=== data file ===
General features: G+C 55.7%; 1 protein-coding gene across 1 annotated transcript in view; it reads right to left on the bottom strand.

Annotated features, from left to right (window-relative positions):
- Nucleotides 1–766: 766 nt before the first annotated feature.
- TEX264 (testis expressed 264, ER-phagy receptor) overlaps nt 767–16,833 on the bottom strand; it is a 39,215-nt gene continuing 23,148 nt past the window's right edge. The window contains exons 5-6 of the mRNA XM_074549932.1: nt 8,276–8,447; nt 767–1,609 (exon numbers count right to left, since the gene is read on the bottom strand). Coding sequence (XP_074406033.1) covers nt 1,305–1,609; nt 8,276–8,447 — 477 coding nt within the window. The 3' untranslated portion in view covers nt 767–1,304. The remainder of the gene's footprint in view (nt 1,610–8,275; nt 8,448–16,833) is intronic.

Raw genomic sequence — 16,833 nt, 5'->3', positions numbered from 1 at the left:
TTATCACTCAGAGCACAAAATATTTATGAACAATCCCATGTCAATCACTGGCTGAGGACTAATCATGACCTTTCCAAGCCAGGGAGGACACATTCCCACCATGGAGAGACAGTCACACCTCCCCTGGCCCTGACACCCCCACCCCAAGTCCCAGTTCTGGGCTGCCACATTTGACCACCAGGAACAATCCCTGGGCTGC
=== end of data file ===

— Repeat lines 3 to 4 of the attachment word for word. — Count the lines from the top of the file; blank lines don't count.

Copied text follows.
- Nucleotides 1–766: 766 nt before the first annotated feature.
- TEX264 (testis expressed 264, ER-phagy receptor) overlaps nt 767–16,833 on the bottom strand; it is a 39,215-nt gene continuing 23,148 nt past the window's right edge. The window contains exons 5-6 of the mRNA XM_074549932.1: nt 8,276–8,447; nt 767–1,609 (exon numbers count right to left, since the gene is read on the bottom strand). Coding sequence (XP_074406033.1) covers nt 1,305–1,609; nt 8,276–8,447 — 477 coding nt within the window. The 3' untranslated portion in view covers nt 767–1,304. The remainder of the gene's footprint in view (nt 1,610–8,275; nt 8,448–16,833) is intronic.